Our aim is to provide children with the best and most comfortable treatment possible. In this, we ensure that your child is cared for in such a way that no further treatment is required for a long time. The rubber dam (our “umbrella”), for instance, helps us guarantee a high quality of care. It is a rubber sheet which is stretched over the tooth being treated.

Advantages of the rubber dam for your child:

  • By isolating the teeth, they can easily be kept dry, thereby achieving the best possible care
  • Helps reduce gag reflex
  • Protects the tongue, lips and cheeks
  • Prevents choking on fluids
  • Easier to keep the mouth open for a long time due to the tension of the rubber
  • Bad-tasting substances do not come into contact with the tongue or mucosa

Primary teeth crowns

If primary teeth are lost prematurely, this can result in a considerable space deficiency in the permanent dentition. This usually means lengthy and costly orthodontic treatment. Primary teeth crowns allow us to preserve even severely damaged teeth which can no longer be treated with normal fillings and thus prevent loss of space.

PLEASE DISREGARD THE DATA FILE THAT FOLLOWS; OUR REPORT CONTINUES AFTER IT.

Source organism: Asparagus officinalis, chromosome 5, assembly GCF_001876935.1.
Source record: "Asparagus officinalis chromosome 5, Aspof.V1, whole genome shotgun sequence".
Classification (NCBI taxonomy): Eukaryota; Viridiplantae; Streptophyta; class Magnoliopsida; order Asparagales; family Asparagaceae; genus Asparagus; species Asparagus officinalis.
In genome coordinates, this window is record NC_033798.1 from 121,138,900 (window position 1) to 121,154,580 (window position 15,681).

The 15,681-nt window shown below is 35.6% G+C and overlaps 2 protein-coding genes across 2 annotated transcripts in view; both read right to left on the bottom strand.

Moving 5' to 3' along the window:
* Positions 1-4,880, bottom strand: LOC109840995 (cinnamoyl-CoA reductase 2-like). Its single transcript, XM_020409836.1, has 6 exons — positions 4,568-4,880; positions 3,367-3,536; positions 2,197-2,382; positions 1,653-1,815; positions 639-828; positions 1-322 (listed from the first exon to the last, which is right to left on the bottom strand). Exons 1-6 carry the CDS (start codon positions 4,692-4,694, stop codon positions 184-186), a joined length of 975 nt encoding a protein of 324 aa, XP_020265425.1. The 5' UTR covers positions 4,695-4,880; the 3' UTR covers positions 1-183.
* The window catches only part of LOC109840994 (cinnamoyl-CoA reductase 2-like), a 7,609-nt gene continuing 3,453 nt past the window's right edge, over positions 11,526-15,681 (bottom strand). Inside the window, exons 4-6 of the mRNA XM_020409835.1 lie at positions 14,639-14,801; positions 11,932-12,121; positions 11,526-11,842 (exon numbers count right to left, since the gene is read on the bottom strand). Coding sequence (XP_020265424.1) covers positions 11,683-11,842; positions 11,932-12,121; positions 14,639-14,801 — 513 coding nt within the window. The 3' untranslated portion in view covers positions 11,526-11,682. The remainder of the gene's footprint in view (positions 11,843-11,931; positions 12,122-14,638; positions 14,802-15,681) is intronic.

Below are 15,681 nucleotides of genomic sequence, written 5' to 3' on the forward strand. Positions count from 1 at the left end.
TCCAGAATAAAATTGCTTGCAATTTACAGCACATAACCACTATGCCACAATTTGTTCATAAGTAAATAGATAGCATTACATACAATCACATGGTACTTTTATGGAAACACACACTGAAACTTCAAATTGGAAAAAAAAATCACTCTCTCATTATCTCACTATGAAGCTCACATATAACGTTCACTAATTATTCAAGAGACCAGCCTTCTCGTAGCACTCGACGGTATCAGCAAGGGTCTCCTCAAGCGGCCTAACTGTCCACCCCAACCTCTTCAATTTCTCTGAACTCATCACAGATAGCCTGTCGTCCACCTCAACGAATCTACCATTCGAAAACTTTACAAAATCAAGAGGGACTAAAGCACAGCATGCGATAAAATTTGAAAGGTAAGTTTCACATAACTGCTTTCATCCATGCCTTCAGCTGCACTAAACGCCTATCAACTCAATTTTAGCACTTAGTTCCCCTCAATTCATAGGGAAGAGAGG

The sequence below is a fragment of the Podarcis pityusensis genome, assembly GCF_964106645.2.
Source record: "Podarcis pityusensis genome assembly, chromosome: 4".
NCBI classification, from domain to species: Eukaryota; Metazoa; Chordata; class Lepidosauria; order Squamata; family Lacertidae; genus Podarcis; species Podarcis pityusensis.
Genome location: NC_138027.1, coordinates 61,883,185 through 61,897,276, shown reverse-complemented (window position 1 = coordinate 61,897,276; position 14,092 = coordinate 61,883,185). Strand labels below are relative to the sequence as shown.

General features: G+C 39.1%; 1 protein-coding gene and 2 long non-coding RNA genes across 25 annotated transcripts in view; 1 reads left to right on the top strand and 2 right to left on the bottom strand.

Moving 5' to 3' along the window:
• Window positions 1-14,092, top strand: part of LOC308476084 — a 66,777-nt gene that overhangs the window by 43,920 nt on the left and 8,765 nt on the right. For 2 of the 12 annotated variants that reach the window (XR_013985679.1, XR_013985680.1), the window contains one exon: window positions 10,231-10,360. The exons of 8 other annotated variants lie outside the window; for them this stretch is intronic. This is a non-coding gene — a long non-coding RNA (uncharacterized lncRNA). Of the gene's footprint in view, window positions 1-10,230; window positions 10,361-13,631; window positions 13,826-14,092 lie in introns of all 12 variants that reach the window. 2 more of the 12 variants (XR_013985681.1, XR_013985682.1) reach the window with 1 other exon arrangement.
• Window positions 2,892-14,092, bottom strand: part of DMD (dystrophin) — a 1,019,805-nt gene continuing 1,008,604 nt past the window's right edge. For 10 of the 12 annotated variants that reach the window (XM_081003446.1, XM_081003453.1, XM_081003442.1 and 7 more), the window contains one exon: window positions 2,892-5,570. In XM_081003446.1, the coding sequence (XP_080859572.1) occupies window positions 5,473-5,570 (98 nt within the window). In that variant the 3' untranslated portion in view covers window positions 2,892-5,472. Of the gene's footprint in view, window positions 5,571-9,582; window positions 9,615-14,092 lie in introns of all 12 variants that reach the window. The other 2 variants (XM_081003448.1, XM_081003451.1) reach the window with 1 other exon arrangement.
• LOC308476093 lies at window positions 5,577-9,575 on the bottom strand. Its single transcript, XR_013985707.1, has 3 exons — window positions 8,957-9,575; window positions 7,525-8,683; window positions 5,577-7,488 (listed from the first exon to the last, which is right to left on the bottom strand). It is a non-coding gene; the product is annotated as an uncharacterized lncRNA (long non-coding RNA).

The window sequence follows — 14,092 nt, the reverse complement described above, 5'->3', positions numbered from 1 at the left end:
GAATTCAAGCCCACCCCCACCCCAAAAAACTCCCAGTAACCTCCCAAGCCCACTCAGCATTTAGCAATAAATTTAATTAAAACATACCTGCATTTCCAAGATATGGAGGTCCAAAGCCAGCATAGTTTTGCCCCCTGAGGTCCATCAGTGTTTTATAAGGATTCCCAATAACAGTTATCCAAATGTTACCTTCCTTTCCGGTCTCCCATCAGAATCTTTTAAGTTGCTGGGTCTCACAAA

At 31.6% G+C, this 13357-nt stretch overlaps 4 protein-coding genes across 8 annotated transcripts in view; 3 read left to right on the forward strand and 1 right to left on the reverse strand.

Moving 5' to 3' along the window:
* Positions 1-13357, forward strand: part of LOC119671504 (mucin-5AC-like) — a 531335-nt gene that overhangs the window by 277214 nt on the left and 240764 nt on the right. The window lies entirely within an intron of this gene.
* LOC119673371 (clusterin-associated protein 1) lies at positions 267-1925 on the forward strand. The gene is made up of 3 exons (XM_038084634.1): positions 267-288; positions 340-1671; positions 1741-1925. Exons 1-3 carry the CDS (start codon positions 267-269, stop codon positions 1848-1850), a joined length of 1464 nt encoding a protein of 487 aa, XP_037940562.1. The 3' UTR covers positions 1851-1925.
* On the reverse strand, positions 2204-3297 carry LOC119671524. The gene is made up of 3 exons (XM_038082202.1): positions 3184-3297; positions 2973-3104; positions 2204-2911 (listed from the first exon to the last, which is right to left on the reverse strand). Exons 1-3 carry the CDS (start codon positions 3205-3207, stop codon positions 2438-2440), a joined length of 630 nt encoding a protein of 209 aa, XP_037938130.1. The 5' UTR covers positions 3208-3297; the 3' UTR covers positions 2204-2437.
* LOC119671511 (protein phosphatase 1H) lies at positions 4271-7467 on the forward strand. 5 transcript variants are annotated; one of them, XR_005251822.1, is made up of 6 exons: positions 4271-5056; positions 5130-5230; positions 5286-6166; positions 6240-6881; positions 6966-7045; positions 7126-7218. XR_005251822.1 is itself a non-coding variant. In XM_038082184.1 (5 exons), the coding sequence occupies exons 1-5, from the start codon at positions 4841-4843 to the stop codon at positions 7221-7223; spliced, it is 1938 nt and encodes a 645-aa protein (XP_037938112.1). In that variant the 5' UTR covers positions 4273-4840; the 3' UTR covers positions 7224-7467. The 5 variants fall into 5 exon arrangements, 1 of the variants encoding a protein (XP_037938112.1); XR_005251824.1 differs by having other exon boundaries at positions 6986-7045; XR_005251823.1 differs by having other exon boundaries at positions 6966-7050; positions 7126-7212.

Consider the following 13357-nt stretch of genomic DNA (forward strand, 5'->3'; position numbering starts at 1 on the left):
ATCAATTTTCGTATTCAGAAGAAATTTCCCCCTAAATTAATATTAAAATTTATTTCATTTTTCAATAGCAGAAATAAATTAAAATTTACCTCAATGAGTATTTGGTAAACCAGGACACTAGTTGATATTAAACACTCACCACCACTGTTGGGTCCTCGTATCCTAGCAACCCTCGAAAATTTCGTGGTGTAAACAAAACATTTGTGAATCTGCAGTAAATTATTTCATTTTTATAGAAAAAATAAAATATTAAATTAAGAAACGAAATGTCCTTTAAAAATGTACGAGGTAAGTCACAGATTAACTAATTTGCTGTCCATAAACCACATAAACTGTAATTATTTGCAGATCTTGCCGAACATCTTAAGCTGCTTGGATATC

When are crowns used?

  • For deep or extensive tooth decay
  • For teeth which have undergone root canal treatment
  • For teeth with an enamel defect
  • For severely damaged permanent teeth as a long-term, temporary solution until a definitive, laboratory made crown can be fitted

Primary teeth crowns have nothing to do with adult crowns, which often require long sessions and taking impressions, high laboratory costs and another appointment for the fitting. Primary teeth crowns are completed in one visit!

Crowns for posterior primary teeth

Stainless steel crowns are used for posterior primary teeth. They are prefabricated silver crowns which maintain the space and chewing function until the permanent teeth come through in their place. Primary teeth crowns will then fall out like normal teeth.